Dismiss Notice
Join Physics Forums Today!
The friendliest, high quality science and math community on the planet! Everyone who loves science is here!

Connected component

  1. Feb 25, 2010 #1
    I'm not quite clear about this notion. Could anyone explain a little bit for me?
    Here is the definition:
    Let a be an arbitrary point in X . Then there exists a largest connected subset of X
    containing a, i.e. a set Ca such that:
    • a ∈ Ca and Ca is connected;
    • for any connected subset S of X containing a, S ⊆ Ca .
    We call such a set Ca the connected component of X containing a, or simply a connected
    component of X .
    I can see that the connected components of R, Q etc are the singletons.
    What about X = {(x, y) ∈ R2 ; x not equal to y} with the topology induced from R2 ?
    Btw, if the interior of a subset A of R is the empty set, what are the different possibilities? Obviously, A could be Q, C, R etc.
    Your input is greatly appreciated!
     
  2. jcsd
  3. Feb 25, 2010 #2

    WWGD

    User Avatar
    Science Advisor
    Gold Member

    Ca is the largest/maximal connected subset containing a, meaning that if S contains a, and

    S contains C, then S is not connected.

    "I can see that the connected components of R, Q etc are the singletons. "

    Q, as a subset of R, is totally disconnected, so that the singletons q_n are the components. Any larger (than {q_n}, for any n ) subset containing q_n is disconnected.

    (R , Std. Metric Topology)is connected, so the maximal connected subset containing
    R is R itself.

    "What about X = {(x, y) ∈ R2 ; x not equal to y} with the topology induced from R2 ?."

    Then check to see if X is disconnected: what is the closure of X1={(x,y) in R^2 : x>y}

    union X2={(x,y) in R^2: x<y}?. X is disconnected if ClX1/\X2 is empty,

    and so is X1/\ClX2 (/\ is intersection, Cl is closure).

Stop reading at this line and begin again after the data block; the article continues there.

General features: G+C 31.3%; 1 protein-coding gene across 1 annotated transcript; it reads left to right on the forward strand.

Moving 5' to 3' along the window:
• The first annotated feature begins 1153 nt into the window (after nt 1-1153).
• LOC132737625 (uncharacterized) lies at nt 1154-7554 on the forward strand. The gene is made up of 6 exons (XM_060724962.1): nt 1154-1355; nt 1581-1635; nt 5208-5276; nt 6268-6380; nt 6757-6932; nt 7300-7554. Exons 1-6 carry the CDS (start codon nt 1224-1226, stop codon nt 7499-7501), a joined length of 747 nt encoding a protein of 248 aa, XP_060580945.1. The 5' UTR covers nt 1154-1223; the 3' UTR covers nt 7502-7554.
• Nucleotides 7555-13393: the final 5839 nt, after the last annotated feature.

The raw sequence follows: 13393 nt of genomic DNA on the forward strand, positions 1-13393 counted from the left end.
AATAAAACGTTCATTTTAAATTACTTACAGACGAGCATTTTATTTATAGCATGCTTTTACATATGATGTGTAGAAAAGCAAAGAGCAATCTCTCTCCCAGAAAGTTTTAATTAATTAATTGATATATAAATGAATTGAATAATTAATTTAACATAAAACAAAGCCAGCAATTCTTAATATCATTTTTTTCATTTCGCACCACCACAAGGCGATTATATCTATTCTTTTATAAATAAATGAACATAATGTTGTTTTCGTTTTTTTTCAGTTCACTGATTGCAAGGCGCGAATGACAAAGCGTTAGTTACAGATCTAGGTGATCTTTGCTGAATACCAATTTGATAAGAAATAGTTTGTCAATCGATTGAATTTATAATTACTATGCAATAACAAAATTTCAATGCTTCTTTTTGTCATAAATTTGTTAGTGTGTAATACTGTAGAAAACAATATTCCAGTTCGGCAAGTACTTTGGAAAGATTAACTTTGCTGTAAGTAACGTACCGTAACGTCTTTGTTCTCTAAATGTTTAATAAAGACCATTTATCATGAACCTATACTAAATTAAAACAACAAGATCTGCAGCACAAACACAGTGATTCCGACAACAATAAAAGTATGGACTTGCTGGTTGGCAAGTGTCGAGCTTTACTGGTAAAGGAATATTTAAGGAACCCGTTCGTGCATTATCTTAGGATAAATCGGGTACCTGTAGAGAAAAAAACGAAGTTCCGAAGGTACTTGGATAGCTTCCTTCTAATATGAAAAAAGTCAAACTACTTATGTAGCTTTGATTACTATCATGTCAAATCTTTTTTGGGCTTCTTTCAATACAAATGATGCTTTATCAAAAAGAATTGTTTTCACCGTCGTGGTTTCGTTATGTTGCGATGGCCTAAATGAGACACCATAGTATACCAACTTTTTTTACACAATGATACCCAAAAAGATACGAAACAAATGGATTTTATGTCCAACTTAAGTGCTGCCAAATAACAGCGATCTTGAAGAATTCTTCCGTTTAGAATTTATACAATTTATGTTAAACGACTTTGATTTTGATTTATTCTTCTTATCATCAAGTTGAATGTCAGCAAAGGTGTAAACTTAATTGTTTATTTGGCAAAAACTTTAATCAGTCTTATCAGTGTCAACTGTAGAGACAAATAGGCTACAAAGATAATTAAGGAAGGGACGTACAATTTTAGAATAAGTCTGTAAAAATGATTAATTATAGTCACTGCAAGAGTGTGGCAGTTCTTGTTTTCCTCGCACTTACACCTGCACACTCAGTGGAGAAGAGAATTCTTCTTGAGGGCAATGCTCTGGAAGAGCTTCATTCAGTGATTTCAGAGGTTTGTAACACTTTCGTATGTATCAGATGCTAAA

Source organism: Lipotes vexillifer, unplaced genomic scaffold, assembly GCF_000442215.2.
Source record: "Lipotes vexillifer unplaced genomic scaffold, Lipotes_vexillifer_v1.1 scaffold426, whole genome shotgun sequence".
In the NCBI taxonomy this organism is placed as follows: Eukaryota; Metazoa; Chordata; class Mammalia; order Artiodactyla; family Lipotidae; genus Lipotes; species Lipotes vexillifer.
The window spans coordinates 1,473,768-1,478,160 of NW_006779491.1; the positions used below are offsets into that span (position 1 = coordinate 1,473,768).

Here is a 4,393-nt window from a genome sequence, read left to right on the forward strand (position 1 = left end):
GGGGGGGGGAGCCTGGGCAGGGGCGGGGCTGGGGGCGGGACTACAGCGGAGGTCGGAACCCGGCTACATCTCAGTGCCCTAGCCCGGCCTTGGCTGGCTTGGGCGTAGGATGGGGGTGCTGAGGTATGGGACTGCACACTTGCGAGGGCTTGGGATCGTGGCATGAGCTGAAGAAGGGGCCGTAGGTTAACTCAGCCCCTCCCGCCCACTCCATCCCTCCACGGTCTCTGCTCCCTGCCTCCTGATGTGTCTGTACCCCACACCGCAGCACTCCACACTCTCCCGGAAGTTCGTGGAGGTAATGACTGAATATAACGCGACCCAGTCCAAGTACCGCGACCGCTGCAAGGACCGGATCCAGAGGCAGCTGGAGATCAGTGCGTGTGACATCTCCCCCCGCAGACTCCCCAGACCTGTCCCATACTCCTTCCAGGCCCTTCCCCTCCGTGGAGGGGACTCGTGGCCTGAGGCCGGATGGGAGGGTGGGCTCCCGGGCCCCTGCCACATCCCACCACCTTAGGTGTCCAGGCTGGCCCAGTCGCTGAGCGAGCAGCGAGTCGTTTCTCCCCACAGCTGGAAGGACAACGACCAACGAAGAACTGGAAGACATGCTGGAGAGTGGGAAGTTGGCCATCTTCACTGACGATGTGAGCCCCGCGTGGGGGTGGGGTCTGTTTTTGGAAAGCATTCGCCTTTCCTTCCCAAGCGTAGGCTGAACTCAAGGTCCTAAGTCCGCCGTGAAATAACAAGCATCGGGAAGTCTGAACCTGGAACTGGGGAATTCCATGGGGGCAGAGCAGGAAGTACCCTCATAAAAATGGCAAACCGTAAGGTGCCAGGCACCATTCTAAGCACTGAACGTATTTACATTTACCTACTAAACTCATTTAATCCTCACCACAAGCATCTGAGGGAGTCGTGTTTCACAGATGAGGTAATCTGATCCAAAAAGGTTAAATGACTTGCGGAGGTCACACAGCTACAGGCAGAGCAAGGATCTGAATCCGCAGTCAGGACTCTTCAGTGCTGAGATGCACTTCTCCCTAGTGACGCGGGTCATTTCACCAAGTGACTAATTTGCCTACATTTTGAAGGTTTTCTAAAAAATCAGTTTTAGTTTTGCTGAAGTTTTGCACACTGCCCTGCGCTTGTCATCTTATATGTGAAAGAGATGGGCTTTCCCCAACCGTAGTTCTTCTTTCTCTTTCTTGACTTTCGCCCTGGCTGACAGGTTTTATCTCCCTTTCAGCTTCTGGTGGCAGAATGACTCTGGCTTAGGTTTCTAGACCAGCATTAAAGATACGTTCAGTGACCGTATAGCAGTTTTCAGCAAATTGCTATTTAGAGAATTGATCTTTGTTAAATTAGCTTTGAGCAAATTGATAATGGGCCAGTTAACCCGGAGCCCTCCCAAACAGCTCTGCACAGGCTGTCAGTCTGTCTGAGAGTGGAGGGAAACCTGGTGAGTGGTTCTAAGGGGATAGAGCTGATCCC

In the use I know, components are closed, since , if a subset A is connected, so is its
    closure.


    "Btw, if the interior of a subset A of R is the empty set, what are the different possibilities? Obviously, A could be Q, C, R etc."

    R does not have empty interior. The Baire Category theorem shows this.

    Q has empty interior --the irrationals are dense in the reals.

    The Cantor set has empty interior
    !
     
  4. Feb 25, 2010 #3
    Thank you very much for your reply. I have a much clearer picture in my mind.
    Just one more question, to find the connected component for X = {(z, w) ∈ C2 ; z not equal to w} with the topology induced from C2, we still need to check to see if X is disconnected right? But it's hard to find two open and disjoint sets whose union is X. Since z not equal to w only means that the real parts and the complex parts are not equal respectively. How do we treat it then? Again, I really appreciate all your input here.
     
  5. Feb 27, 2010 #4
    I can't see, right away, a straightforward way to show that [tex]X=\{(z,w)\in\mathbb{C}^2\mid z\ne w\}[/tex] can't be separated. However, it's not hard to see that it's path connected, implying that it's connected.

    First notice that for any u,v,w in C, there's a path from u to v that avoids w (if this is not obvious, draw a picture). Use that to see that there's a path from (u,v) to (z,w) in X, for any choice of (u,v) and (z,w):

    First, there's a path from (u,v) to (z,v) lying entirely in C x v which avoids (v,v), by the lemma above. Then, there's a path from (z,v) to (z,w) lying entirely in z x C which avoids (z,z) by the same reasoning. Concatenate the two and you've shown X is path connected, therefore connected.
     
Know someone interested in this topic? Share this thread via Reddit, Google+, Twitter, or Facebook




Similar Discussions: Connected component
  1. Ndependent components (Replies: 1)

  2. Connected Sets (Replies: 7)

  3. Connections and forms (Replies: 12)

Loading...